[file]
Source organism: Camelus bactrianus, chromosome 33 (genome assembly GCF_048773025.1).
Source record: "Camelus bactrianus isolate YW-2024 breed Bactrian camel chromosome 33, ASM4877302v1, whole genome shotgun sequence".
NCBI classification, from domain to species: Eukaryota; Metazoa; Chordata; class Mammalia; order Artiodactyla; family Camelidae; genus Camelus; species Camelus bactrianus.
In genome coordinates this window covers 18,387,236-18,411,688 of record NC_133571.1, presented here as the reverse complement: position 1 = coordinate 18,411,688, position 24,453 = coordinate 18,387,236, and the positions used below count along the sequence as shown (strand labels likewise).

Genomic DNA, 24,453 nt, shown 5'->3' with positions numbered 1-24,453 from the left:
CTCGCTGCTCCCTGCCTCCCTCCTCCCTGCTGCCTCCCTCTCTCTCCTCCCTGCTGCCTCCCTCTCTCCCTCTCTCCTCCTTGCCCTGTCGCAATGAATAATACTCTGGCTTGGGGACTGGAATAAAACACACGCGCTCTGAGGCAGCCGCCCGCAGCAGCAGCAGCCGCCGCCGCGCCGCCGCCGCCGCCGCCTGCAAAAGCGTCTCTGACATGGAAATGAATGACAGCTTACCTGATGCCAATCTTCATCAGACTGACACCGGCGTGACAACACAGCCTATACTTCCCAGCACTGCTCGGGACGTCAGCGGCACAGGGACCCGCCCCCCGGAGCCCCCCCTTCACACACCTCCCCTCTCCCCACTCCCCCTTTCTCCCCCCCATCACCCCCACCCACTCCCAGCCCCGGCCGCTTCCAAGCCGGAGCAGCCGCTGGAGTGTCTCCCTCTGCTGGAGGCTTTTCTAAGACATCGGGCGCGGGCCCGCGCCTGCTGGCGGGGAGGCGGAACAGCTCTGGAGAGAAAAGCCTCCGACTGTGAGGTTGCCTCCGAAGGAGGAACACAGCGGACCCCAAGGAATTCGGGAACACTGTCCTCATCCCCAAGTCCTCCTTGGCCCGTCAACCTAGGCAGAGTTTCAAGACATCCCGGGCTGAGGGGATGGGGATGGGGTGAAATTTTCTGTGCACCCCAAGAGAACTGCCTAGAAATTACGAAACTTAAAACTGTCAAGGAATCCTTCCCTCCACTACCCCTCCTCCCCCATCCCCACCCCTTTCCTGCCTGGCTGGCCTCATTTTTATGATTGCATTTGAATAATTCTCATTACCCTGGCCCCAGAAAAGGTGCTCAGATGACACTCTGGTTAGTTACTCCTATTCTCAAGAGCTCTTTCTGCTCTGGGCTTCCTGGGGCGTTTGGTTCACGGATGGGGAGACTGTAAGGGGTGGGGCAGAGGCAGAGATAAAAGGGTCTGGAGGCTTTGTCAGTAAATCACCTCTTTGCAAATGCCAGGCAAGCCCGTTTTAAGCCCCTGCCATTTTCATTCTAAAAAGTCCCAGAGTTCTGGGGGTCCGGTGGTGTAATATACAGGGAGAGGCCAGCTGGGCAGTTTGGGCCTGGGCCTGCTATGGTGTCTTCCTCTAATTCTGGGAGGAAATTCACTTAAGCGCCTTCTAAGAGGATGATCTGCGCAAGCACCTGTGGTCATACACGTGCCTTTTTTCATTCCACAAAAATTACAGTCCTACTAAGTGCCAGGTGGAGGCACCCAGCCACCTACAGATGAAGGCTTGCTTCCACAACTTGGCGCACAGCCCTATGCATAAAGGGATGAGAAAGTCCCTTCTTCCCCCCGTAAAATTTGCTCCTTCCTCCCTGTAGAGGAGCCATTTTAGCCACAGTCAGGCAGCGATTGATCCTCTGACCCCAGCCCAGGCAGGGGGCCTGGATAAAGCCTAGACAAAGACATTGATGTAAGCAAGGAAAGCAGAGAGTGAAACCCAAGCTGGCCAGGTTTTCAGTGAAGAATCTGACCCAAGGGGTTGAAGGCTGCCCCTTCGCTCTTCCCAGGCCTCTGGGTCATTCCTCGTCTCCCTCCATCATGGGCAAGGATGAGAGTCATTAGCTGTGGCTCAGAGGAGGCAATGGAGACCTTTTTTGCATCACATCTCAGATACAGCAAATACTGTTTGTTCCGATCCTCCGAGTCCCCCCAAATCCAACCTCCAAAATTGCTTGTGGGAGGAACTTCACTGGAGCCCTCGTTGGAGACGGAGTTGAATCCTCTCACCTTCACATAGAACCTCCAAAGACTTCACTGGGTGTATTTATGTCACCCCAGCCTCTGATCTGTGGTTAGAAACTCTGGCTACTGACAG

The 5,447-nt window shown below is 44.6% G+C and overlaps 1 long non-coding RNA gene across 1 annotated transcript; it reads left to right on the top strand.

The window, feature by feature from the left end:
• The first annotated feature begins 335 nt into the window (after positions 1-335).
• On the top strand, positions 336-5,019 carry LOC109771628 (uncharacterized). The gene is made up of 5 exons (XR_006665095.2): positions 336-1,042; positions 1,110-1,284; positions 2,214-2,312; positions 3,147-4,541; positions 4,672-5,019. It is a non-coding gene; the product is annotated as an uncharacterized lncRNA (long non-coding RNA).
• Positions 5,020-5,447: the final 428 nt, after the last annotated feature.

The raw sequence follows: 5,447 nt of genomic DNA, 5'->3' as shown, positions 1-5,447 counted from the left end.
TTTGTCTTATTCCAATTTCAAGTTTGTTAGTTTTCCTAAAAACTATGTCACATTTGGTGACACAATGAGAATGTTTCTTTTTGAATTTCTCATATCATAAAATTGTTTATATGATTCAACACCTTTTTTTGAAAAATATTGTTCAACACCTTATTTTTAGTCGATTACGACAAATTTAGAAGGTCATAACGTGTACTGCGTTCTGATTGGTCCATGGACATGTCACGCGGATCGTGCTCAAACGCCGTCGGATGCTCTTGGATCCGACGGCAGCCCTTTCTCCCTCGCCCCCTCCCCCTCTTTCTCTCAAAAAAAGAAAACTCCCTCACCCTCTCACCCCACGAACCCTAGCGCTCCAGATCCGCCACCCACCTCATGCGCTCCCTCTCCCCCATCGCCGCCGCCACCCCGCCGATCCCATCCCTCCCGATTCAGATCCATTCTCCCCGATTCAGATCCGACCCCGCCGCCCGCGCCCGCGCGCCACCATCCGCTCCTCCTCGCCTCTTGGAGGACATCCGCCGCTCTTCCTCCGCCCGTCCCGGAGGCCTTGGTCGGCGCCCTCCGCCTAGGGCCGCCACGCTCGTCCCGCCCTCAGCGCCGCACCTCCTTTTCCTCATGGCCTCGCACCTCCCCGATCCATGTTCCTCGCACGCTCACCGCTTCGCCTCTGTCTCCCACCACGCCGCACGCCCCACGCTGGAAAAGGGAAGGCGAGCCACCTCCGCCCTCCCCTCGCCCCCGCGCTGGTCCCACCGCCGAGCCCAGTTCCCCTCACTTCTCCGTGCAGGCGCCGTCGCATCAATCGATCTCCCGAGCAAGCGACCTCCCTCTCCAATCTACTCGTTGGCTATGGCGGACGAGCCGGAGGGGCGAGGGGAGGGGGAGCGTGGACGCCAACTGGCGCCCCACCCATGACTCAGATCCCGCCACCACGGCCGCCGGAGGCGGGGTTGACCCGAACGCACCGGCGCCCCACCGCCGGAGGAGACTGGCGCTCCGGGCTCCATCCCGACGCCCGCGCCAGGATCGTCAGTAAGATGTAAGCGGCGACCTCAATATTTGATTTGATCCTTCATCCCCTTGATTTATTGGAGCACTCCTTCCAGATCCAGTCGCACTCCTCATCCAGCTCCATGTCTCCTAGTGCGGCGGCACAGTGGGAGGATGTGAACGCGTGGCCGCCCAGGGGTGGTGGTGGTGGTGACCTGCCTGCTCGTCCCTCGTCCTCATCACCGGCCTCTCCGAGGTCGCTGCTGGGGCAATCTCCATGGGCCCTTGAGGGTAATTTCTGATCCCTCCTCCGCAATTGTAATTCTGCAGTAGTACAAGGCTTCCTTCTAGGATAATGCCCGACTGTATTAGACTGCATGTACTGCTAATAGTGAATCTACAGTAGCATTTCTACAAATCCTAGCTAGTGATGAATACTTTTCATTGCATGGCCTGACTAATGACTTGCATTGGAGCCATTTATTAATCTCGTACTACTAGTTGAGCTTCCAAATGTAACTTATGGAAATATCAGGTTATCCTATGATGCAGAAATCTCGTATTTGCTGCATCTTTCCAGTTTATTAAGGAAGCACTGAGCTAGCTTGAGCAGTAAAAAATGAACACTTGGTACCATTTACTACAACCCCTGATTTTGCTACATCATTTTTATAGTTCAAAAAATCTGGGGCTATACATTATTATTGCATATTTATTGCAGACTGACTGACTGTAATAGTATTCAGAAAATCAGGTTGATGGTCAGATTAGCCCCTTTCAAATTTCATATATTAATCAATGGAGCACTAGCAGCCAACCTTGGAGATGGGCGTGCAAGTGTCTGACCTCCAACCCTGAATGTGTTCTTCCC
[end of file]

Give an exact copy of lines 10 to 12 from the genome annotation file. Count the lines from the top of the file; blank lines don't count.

• On the top strand, positions 336-5,019 carry LOC109771628 (uncharacterized). The gene is made up of 5 exons (XR_006665095.2): positions 336-1,042; positions 1,110-1,284; positions 2,214-2,312; positions 3,147-4,541; positions 4,672-5,019. It is a non-coding gene; the product is annotated as an uncharacterized lncRNA (long non-coding RNA).
• Positions 5,020-5,447: the final 428 nt, after the last annotated feature.

The raw sequence follows: 5,447 nt of genomic DNA, 5'->3' as shown, positions 1-5,447 counted from the left end.